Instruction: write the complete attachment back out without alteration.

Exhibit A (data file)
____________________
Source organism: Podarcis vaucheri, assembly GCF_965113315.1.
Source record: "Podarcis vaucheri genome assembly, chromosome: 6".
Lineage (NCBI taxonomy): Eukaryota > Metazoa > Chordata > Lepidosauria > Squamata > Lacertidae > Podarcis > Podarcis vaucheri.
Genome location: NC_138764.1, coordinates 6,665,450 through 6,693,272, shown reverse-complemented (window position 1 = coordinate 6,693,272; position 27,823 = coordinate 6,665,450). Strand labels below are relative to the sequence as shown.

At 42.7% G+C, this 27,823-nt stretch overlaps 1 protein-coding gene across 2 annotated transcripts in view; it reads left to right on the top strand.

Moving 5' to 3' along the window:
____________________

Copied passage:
Source organism: Podarcis vaucheri, assembly GCF_965113315.1.
Source record: "Podarcis vaucheri genome assembly, chromosome: 6".
Lineage (NCBI taxonomy): Eukaryota > Metazoa > Chordata > Lepidosauria > Squamata > Lacertidae > Podarcis > Podarcis vaucheri.
Genome location: NC_138764.1, coordinates 6,665,450 through 6,693,272, shown reverse-complemented (window position 1 = coordinate 6,693,272; position 27,823 = coordinate 6,665,450). Strand labels below are relative to the sequence as shown.

At 42.7% G+C, this 27,823-nt stretch overlaps 1 protein-coding gene across 2 annotated transcripts in view; it reads left to right on the top strand.

Moving 5' to 3' along the window: